At the meeting that ended last Tuesday, the energy ministers of the European Union member states set 24 November as the deadline for agreeing on new measures to control energy prices. While the warmer-than-average temperatures currently prevailing throughout Europe provide politicians with space to breath, then as the winter progresses, the thermometer readings will drop anyway causing heat bills to increase. Matthew Baldwin, Deputy Director-General in the Directorate-General for Energy at the European Commission, told Bloomberg last week that the risks associated with a very cold winter and disruptions to LNG supplies were still not sufficiently mitigated in Europe.
A cold winter can quickly turn the current gas surplus into a deficit
The warm October has made it possible to fill up 94% of gas storage facilities and postpone the sharp increase in annual gas consumption accompanying the heating season. Paradoxically, there was a situation last week where Europe had more gas than it could consume. This, in turn, has brought down gas futures prices. The current weather forecast does not predict particularly cold weather for November in Europe, and the high level of gas reserves may last at least until December. From there, it all depends on how cold the rest of the winter will be.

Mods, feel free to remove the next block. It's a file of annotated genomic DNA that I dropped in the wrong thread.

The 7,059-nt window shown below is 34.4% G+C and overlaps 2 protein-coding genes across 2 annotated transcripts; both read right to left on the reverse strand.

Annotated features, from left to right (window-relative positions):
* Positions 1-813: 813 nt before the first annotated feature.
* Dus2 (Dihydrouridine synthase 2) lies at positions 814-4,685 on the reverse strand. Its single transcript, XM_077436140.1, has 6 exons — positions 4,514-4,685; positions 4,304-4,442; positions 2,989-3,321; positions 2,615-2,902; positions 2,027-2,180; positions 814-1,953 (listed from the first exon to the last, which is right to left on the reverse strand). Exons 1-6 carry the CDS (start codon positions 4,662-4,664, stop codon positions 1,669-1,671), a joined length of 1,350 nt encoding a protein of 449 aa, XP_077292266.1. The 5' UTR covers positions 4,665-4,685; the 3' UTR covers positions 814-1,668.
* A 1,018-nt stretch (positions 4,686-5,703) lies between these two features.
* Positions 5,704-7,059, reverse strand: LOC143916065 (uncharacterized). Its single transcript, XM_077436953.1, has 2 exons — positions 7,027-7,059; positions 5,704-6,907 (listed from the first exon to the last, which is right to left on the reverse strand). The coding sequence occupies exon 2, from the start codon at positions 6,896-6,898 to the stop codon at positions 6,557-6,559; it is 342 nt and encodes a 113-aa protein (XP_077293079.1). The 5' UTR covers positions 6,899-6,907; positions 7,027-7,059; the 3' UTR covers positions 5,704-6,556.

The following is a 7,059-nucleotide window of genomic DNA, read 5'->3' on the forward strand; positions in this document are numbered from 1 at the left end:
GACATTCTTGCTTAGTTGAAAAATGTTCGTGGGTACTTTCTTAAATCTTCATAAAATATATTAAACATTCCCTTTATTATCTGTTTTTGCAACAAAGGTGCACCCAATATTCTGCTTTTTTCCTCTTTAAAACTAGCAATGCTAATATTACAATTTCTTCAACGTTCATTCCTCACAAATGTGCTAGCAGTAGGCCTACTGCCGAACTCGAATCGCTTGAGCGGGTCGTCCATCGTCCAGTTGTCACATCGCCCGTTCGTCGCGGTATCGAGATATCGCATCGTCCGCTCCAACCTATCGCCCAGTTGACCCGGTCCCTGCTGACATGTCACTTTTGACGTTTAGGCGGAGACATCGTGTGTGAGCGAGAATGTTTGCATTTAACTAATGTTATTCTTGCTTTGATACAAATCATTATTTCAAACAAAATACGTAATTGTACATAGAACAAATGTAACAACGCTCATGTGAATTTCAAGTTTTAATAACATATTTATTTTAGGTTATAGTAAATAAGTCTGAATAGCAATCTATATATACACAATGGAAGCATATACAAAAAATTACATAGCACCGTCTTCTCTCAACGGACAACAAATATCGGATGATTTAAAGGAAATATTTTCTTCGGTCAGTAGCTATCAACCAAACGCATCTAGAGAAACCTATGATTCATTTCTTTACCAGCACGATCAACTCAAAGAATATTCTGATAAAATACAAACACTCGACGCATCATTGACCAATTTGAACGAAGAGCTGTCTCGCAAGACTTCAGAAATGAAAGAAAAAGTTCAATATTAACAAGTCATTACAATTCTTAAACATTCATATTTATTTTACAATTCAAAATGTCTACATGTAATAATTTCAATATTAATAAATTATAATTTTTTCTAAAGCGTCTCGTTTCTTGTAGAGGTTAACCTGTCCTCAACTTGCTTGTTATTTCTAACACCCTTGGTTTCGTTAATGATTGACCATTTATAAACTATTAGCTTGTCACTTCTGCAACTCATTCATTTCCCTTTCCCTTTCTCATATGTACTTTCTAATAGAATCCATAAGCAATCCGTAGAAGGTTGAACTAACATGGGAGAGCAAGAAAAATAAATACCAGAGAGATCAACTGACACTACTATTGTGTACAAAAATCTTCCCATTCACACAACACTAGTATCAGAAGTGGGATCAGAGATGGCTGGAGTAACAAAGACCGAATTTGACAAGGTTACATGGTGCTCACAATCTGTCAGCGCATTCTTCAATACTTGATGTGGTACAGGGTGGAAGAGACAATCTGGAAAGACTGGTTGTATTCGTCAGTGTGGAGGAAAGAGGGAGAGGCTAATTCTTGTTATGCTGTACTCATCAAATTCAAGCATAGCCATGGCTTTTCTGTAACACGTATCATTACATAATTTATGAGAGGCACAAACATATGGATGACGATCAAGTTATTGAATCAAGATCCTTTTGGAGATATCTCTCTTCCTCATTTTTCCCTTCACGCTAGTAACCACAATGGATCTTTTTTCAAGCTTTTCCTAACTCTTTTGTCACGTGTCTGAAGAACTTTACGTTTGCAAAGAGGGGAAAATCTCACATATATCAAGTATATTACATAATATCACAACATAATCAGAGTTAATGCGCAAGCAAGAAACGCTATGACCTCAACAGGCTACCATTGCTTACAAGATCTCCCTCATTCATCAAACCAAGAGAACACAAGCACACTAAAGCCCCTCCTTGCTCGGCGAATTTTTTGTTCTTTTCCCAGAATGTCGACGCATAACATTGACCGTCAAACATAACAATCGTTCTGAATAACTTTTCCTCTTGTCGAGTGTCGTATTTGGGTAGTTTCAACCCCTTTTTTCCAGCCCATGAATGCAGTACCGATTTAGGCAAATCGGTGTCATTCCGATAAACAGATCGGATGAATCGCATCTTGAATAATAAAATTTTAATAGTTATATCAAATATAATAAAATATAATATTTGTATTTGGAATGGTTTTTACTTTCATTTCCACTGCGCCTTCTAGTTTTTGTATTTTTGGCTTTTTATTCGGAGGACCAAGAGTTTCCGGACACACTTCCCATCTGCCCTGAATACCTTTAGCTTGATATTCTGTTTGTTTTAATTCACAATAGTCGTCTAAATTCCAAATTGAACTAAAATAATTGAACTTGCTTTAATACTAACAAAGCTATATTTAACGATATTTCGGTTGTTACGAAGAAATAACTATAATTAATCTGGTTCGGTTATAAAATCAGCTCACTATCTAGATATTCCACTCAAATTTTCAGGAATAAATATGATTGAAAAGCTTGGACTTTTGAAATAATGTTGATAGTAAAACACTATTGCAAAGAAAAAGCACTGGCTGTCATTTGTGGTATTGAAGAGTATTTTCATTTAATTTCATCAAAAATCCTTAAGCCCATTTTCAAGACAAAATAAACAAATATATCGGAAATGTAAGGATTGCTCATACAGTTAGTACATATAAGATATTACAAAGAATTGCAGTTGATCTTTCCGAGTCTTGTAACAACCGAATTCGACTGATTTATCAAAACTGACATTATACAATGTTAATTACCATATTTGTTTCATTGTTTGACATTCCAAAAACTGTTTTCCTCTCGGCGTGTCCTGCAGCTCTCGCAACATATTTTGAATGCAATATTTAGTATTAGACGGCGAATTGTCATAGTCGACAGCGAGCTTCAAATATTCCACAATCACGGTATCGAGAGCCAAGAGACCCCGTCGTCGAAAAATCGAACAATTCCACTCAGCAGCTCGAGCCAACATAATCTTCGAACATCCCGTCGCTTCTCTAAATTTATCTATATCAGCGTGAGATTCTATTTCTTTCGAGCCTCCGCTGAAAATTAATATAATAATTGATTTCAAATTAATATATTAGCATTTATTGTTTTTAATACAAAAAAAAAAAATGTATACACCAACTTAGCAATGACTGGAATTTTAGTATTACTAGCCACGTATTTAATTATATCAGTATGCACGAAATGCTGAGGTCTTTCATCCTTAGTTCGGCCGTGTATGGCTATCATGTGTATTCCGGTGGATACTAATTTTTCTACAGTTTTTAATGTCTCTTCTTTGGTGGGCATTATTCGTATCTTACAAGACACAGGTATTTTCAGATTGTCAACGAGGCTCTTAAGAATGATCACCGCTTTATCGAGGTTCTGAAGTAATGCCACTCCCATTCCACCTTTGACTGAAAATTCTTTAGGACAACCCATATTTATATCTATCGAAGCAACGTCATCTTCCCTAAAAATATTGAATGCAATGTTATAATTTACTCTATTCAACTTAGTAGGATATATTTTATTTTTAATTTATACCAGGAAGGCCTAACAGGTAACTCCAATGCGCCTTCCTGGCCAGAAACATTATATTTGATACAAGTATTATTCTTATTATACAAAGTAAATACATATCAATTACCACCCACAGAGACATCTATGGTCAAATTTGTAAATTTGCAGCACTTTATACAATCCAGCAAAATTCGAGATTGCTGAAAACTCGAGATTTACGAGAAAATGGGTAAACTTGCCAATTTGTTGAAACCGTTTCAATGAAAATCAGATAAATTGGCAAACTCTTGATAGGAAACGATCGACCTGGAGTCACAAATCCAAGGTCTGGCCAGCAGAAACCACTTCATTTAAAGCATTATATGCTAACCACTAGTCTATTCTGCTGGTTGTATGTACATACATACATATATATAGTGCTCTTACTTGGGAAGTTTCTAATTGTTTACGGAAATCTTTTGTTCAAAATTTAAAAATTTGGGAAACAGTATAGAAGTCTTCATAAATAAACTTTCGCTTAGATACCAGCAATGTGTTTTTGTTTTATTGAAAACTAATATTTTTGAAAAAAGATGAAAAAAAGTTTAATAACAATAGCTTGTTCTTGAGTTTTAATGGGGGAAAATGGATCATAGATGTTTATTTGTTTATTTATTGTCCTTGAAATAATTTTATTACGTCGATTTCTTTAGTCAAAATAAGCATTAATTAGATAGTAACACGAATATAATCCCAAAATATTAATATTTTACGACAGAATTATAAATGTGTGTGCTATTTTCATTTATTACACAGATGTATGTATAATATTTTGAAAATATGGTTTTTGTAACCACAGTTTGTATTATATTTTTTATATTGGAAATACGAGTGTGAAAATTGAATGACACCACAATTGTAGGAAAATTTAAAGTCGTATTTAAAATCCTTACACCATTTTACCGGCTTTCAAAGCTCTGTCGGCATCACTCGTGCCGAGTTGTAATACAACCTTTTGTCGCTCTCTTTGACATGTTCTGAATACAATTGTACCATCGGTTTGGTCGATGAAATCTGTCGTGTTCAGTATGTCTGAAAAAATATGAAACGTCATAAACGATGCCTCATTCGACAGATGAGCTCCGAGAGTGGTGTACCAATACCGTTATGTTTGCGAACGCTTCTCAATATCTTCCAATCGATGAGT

The drop in gas prices and the limited free space for stockpiling have created a peculiar situation where a large number of LNG carriers have anchored near the European coast waiting for higher gas prices. According to analysts, gas consumption has decreased in general, but it is still difficult to accurately predict whether it can be maintained when frost arrives.
The price of natural gas has fallen significantly since the record highs in late August, and this has allowed the struggling industrial companies to somewhat restore their production volumes, but not everywhere. Production volumes of ammonia needed for fertilizers have fallen from September’s 70% to 45%. Despite the price drop, gas is still more than three times more expensive than the average of the last five years.
The average gas price for the week was 104.6 €/MWh (-14.3 €/MWh compared to the previous week). In summary, the main price drivers are oversupply in the market due to stable high LNG supplies, high filling of EU gas storage facilities and continued mild weather.